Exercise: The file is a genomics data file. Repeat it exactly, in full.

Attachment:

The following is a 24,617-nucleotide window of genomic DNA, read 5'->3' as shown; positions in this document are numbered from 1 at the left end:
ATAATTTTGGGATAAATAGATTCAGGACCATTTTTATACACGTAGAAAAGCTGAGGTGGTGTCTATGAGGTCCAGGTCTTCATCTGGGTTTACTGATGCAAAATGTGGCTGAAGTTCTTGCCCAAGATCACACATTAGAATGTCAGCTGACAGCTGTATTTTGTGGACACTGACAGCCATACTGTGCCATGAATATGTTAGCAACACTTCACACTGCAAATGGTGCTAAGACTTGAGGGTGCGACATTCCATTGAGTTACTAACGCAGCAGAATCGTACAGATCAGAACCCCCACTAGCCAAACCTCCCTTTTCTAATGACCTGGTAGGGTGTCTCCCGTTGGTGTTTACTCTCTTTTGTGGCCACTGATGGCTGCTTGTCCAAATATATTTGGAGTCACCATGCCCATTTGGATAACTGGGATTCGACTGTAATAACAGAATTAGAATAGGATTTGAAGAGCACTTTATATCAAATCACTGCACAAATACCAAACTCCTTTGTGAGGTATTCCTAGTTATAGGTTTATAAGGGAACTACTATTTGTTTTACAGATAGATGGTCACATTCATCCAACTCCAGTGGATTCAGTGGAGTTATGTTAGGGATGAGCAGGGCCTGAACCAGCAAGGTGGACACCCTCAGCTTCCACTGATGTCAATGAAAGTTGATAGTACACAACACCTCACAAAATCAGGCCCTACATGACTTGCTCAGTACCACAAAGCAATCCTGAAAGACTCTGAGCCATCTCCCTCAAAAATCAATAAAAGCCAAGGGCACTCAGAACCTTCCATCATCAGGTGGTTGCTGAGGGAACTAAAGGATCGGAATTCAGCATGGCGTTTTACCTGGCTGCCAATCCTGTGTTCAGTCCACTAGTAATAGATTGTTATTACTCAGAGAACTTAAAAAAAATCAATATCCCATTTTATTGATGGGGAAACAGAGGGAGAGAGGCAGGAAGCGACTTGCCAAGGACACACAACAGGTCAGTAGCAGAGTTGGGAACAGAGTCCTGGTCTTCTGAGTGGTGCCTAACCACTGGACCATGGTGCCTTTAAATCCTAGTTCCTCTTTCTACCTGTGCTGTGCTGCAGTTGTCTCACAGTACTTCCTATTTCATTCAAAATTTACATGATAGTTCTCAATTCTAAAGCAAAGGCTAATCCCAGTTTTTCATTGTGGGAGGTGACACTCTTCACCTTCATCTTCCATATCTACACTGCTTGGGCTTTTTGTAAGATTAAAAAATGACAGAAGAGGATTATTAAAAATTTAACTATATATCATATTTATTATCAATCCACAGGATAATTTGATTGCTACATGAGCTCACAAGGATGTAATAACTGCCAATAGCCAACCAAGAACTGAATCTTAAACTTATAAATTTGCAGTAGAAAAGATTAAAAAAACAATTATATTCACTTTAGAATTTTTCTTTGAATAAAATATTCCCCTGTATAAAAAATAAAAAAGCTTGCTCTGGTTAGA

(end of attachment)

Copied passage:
The following is a 24,617-nucleotide window of genomic DNA, read 5'->3' as shown; positions in this document are numbered from 1 at the left end:
ATAATTTTGGGATAAATAGATTCAGGACCATTTTTATACACGTAGAAAAGCTGAGGTGGTGTCTATGAGGTCCAGGTCTTCATCTGGGTTTACTGATGCAAAATGTGGCTGAAGTTCTTGCCCAAGATCACACATTAGAATGTCAGCTGACAGCTGTATTTTGTGGACACTGACAGCCATACTGTGCCATGAATATGTTAGCAACACTTCACACTGCAAATGGTGCTAAGACTTGAGGGTGCGACATTCCATTGAGTTACTAACGCAGCAGAATCGTACAGATCAGAACCCCCACTAGCCAAACCTCCCTTTTCTAATGACCTGGTAGGGTGTCTCCCGTTGGTGTTTACTCTCTTTTGTGGCCACTGATGGCTGCTTGTCCAAATATATTTGGAGTCACCATGCCCATTTGGATAACTGGGATTCGACTGTAATAACAGAATTAGAATAGGATTTGAAGAGCACTTTATATCAAATCACTGCACAAATACCAAACTCCTTTGTGAGGTATTCCTAGTTATAGGTTTATAAGGGAACTACTATTTGTTTTACAGATAGATGGTCACATTCATCCAACTCCAGTGGATTCAGTGGAGTTATGTTAGGGATGAGCAGGGCCTGAACCAGCAAGGTGGACACCCTCAGCTTCCACTGATGTCAATGAAAGTTGATAGTACACAACACCTCACAAAATCAGGCCCTACATGACTTGCTCAGTACCACAAAGCAATCCTGAAAGACTCTGAGCCATCTCCCTCAAAAATCAATAAAAGCCAAGGGCACTCAGAACCTTCCATCATCAGGTGGTTGCTGAGGGAACTAAAGGATCGGAATTCAGCATGGCGTTTTACCTGGCTGCCAATCCTGTGTTCAGTCCACTAGTAATAGATTGTTATTACTCAGAGAACTTAAAAAAAATCAATATCCCATTTTATTGATGGGGAAACAGAGGGAGAGAGGCAGGAAGCGACTTGCCAAGGACACACAACAGGTCAGTAGCAGAGTTGGGAACAGAGTCCTGGTCTTCTGAGTGGTGCCTAACCACTGGACCATGGTGCCTTTAAATCCTAGTTCCTCTTTCTACCTGTGCTGTGCTGCAGTTGTCTCACAGTACTTCCTATTTCATTCAAAATTTACATGATAGTTCTCAATTCTAAAGCAAAGGCTAATCCCAGTTTTTCATTGTGGGAGGTGACACTCTTCACCTTCATCTTCCATATCTACACTGCTTGGGCTTTTTGTAAGATTAAAAAATGACAGAAGAGGATTATTAAAAATTTAACTATATATCATATTTATTATCAATCCACAGGATAATTTGATTGCTACATGAGCTCACAAGGATGTAATAACTGCCAATAGCCAACCAAGAACTGAATCTTAAACTTATAAATTTGCAGTAGAAAAGATTAAAAAAACAATTATATTCACTTTAGAATTTTTCTTTGAATAAAATATTCCCCTGTATAAAAAATAAAAAAGCTTGCTCTGGTTAGA